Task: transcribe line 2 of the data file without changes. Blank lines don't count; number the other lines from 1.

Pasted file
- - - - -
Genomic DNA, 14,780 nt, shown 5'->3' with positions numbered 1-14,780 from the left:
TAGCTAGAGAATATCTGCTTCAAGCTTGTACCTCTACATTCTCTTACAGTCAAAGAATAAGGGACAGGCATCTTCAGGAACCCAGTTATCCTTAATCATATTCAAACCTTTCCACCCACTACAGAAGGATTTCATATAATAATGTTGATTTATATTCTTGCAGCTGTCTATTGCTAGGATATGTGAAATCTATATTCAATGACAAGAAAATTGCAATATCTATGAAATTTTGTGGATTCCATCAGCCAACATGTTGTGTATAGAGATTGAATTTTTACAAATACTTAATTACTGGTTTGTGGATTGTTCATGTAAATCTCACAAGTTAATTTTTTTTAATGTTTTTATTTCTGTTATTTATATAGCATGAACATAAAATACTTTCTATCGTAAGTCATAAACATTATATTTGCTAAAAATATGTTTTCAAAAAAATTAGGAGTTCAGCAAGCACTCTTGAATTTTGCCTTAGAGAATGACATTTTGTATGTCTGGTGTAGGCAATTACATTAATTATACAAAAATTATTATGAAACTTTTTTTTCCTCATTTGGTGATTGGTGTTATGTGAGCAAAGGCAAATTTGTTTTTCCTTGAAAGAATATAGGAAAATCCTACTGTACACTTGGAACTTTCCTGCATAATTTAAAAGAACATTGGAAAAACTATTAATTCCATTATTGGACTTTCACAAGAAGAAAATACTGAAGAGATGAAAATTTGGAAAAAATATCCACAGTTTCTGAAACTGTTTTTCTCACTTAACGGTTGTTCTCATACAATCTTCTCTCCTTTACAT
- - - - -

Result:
TAGCTAGAGAATATCTGCTTCAAGCTTGTACCTCTACATTCTCTTACAGTCAAAGAATAAGGGACAGGCATCTTCAGGAACCCAGTTATCCTTAATCATATTCAAACCTTTCCACCCACTACAGAAGGATTTCATATAATAATGTTGATTTATATTCTTGCAGCTGTCTATTGCTAGGATATGTGAAATCTATATTCAATGACAAGAAAATTGCAATATCTATGAAATTTTGTGGATTCCATCAGCCAACATGTTGTGTATAGAGATTGAATTTTTACAAATACTTAATTACTGGTTTGTGGATTGTTCATGTAAATCTCACAAGTTAATTTTTTTTAATGTTTTTATTTCTGTTATTTATATAGCATGAACATAAAATACTTTCTATCGTAAGTCATAAACATTATATTTGCTAAAAATATGTTTTCAAAAAAATTAGGAGTTCAGCAAGCACTCTTGAATTTTGCCTTAGAGAATGACATTTTGTATGTCTGGTGTAGGCAATTACATTAATTATACAAAAATTATTATGAAACTTTTTTTTCCTCATTTGGTGATTGGTGTTATGTGAGCAAAGGCAAATTTGTTTTTCCTTGAAAGAATATAGGAAAATCCTACTGTACACTTGGAACTTTCCTGCATAATTTAAAAGAACATTGGAAAAACTATTAATTCCATTATTGGACTTTCACAAGAAGAAAATACTGAAGAGATGAAAATTTGGAAAAAATATCCACAGTTTCTGAAACTGTTTTTCTCACTTAACGGTTGTTCTCATACAATCTTCTCTCCTTTACAT